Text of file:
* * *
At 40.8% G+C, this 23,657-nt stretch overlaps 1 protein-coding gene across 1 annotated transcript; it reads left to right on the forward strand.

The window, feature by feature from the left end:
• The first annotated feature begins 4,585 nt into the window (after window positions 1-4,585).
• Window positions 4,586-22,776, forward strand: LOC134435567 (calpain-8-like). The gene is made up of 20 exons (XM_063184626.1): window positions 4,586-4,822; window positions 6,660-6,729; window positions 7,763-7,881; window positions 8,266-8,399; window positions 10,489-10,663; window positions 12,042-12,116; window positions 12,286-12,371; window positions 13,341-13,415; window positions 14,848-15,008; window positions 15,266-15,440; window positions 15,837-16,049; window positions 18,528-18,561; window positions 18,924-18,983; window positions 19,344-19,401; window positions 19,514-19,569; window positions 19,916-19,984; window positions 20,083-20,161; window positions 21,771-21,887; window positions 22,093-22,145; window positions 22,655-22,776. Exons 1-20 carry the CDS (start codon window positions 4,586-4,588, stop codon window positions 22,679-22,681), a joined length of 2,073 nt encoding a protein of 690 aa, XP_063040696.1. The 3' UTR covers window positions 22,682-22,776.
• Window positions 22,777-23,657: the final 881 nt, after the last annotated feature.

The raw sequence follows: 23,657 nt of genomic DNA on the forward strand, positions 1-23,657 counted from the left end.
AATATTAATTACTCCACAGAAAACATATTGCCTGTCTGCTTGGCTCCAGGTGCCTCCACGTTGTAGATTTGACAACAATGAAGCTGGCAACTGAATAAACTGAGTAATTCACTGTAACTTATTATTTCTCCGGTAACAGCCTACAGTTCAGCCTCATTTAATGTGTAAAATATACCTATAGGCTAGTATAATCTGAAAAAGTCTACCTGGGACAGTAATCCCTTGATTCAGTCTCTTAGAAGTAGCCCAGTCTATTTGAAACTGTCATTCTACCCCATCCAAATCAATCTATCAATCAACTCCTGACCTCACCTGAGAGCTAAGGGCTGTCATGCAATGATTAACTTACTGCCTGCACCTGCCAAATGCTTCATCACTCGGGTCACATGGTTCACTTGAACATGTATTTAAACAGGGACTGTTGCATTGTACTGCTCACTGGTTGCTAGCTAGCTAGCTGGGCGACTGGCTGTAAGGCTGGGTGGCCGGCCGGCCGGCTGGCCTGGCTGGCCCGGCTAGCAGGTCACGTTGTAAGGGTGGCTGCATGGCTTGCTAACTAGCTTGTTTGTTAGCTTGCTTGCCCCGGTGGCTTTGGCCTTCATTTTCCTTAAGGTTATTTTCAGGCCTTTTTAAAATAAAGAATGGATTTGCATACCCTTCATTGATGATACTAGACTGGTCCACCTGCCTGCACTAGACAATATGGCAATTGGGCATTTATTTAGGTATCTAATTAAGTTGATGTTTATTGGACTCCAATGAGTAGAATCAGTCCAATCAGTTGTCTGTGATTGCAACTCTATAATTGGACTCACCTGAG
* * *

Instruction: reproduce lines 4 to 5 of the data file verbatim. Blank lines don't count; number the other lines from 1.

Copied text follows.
• Window positions 4,586-22,776, forward strand: LOC134435567 (calpain-8-like). The gene is made up of 20 exons (XM_063184626.1): window positions 4,586-4,822; window positions 6,660-6,729; window positions 7,763-7,881; window positions 8,266-8,399; window positions 10,489-10,663; window positions 12,042-12,116; window positions 12,286-12,371; window positions 13,341-13,415; window positions 14,848-15,008; window positions 15,266-15,440; window positions 15,837-16,049; window positions 18,528-18,561; window positions 18,924-18,983; window positions 19,344-19,401; window positions 19,514-19,569; window positions 19,916-19,984; window positions 20,083-20,161; window positions 21,771-21,887; window positions 22,093-22,145; window positions 22,655-22,776. Exons 1-20 carry the CDS (start codon window positions 4,586-4,588, stop codon window positions 22,679-22,681), a joined length of 2,073 nt encoding a protein of 690 aa, XP_063040696.1. The 3' UTR covers window positions 22,682-22,776.
• Window positions 22,777-23,657: the final 881 nt, after the last annotated feature.